Deacon Cornell’s Homily

Readings: Genesis 14:18-20
1 Corinthians 11:23-26
Luke 9:11b-17
Date: June 22-23, 2019 - The Solemnity of the Body and Blood of Christ, Cycle C

One of the questions that I've asked parents who bring their child for Baptism is: why are you asking the Catholic Church to baptize your baby? I get a lot of different answers but occasionally I get one that goes something like this:

I was brought up Catholic and I want my child to have a faith. When they grow up they may choose something else but this is how I want to start them out.

Most of the time these parents do not seem to be at all bothered by the prospect of their child choosing some other religion, as if one religion is as good as another as far as they can tell. What do you think? Is being a Catholic important? If so why? (If not, why not?)

Today's feast, the Body and Blood of Christ, can help us answer that question. I am guessing that most of your answers had something to do with getting to heaven. When I was growing up, I got the wrong impression about why it was important to be Catholic. I thought that the Church's teaching that baptism is necessary for salvation meant you had to be Catholic to get to heaven. But as I got older, I learned that when we say Jesus came into the world to bring salvation, we mean that Jesus brings us eternal life, in other words participation in the divine life and love of the Trinity. And we can start to experience that here and now. Paul tells us that it is God's plan to bring all things into one under Jesus Christ. All things, not just Catholics, not just the baptized, not just people, but all people, all things, all animals, all the planets and stars, everything. That's the kingdom of God; that's God's idea of salvation. And how is God going to do that?

Well, think about the Incarnation in the most simplistic terms. God sees that the world has really gotten itself into a mess and needs to be put back on the road to salvation, to becoming one. So what does he do? Come down from heaven and sweep up all the good people and bring them to some Garden of Eden? No, he gets down in the mess with us as a human being! And then he walks around doing absolutely ordinary human things: walking, listening, talking, and eating with people. And then he commissions disciples to carry on with what he started, after he goes back to the Father. In other words, Jesus reminds us that from beginning to end, God's plan is to bring about salvation through humans, through humans being totally human, right here on this earth. And that requires the real presence of Christ here on earth.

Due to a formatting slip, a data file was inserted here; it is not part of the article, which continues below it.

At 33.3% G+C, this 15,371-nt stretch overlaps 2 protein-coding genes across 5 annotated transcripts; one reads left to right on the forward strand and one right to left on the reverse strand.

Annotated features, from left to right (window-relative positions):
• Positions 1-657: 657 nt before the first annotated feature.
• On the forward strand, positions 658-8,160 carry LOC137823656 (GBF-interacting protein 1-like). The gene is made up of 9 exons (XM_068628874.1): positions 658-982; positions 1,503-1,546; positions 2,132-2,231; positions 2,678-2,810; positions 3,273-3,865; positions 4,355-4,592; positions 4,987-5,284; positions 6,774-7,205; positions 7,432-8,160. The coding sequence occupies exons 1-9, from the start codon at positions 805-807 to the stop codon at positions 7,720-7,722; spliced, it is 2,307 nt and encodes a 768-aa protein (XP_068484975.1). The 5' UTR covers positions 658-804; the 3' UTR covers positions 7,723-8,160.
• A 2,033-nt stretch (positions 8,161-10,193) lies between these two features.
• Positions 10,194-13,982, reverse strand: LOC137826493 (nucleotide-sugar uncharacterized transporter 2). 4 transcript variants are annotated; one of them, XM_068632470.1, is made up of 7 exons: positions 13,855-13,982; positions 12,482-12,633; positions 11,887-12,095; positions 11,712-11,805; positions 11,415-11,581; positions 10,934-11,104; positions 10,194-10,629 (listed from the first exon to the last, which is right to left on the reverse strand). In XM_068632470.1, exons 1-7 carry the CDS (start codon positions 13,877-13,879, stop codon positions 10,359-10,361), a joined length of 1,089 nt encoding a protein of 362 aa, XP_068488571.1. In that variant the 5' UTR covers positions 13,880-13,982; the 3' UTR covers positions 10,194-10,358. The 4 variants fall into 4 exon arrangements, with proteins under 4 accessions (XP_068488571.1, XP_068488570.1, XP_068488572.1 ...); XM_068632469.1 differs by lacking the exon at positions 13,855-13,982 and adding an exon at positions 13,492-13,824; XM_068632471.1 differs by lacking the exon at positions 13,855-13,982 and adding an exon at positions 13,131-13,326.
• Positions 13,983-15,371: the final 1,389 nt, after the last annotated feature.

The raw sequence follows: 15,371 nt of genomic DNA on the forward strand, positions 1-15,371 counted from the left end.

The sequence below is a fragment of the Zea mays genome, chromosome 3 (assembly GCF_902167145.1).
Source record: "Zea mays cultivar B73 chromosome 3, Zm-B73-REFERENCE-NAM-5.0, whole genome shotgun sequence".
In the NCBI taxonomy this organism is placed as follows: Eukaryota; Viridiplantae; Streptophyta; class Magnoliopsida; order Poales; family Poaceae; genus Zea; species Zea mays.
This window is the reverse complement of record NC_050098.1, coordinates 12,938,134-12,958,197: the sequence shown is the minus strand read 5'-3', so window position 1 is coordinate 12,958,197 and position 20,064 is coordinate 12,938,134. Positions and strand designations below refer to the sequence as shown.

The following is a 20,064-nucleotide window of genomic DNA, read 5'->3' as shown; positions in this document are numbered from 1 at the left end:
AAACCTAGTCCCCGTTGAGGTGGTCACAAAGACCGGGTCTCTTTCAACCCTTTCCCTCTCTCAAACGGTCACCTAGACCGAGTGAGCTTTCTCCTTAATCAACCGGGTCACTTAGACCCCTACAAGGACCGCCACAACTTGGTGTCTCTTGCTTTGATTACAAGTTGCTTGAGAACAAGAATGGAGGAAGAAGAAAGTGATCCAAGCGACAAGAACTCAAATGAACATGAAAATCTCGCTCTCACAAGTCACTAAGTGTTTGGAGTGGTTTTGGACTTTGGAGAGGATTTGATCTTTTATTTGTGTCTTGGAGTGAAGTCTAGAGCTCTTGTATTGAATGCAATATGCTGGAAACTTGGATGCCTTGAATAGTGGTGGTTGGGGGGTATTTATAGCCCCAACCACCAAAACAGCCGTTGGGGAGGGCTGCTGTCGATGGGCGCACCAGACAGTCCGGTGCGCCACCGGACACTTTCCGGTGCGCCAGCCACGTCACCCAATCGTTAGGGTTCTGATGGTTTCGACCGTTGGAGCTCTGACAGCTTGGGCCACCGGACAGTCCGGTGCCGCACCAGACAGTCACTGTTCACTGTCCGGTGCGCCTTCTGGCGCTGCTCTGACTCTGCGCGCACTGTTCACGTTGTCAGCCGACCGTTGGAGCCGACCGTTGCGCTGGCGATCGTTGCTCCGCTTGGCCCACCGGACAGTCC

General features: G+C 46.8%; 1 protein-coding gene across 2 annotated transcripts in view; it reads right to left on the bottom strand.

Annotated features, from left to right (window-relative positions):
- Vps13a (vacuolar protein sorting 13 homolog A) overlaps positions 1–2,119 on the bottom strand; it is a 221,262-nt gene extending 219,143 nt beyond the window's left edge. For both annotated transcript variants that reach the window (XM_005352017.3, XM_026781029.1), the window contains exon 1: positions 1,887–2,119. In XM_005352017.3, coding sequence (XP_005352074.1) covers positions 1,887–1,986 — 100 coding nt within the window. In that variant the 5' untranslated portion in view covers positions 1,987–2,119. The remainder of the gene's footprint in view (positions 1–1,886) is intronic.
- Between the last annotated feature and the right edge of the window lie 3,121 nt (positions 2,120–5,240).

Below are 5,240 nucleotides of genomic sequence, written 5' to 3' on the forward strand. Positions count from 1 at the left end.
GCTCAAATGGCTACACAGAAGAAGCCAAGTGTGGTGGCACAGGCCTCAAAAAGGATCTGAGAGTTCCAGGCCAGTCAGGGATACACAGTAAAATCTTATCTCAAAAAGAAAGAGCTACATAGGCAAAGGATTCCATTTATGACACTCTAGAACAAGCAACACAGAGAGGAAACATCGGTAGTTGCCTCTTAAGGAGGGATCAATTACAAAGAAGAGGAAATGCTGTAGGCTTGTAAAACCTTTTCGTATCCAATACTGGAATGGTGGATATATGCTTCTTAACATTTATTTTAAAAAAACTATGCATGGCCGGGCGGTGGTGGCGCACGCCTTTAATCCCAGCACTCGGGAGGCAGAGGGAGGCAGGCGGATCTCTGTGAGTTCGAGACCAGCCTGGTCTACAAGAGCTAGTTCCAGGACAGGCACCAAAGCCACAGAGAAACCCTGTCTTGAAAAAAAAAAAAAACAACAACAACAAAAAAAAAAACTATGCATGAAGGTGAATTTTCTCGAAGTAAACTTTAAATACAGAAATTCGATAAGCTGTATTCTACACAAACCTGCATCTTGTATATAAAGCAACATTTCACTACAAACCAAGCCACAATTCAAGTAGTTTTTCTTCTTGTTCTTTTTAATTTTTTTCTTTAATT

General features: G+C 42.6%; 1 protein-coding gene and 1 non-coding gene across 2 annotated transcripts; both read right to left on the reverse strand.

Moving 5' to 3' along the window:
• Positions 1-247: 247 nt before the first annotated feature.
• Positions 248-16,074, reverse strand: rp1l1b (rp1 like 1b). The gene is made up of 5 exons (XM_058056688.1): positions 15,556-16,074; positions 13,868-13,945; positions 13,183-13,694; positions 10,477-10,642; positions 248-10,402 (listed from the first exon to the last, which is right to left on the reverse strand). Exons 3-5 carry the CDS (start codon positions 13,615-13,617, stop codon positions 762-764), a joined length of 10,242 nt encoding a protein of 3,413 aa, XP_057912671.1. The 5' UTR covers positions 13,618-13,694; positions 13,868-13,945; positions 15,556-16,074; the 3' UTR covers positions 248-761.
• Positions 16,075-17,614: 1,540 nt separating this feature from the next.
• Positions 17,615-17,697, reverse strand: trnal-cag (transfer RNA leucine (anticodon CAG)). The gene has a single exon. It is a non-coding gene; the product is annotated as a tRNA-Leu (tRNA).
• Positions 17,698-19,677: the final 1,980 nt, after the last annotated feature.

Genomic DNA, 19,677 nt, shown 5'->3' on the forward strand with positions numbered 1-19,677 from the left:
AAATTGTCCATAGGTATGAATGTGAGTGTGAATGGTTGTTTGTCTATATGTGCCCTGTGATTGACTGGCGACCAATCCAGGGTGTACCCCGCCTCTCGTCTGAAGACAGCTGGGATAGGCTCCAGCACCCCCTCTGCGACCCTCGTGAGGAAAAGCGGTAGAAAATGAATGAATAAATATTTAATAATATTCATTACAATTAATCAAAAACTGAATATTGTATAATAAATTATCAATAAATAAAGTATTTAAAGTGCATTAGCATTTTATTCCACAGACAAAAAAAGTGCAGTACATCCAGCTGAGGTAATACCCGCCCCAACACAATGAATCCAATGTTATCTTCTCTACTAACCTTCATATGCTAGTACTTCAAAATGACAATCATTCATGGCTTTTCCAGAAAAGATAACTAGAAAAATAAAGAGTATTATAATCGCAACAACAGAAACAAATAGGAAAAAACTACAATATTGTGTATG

All three of our readings remind us how holy and sacred is this most ordinary and human of actions: sharing a meal. Jesus could have picked any of hundreds of ways for us to remember him and to continue his mission, and he picked this way: to share himself with us as food for our body as well as for our spirit, and to do this in the context of a shared meal: Feeding each other, giving drink to each other, nourishing each other, healing each other. In sharing the Eucharist, doing this in memory of Christ, we become the Body and Blood of Christ. Our mission is to spread that good news, to build up the Body and Blood of God's anointed one, until it encompasses the whole universe, until we all become one in Christ. That is God's plan. And we are the means He has chosen to make it happen. That is why it is so very important to be Catholic, in other words to be formed into the Body of Christ through baptism, confirmation and Eucharist. Because God is a lover not a dictator. The only way God will bring everything into one in Christ is by attracting them to become one, not by forcing them. So what I understand the Church's teaching to mean now is that through the sacraments of initiation: Baptism, Confirmation, and Eucharist, the body of Christ grows and strenghthens in this world so it can attract others into a relationship with Christ. As the Incarnation reveals to us, this real presence of Christ in human form is essential to God's plan for sharing his eternal life.

Being Catholic means understanding that our faith, our religion, our call is not simply to get to heaven, but to be the Body of Christ, the incarnation of God's love here in this world so that God can complete his plan to bring all things to one in Christ, five loaves and two fishes at a time.

homily index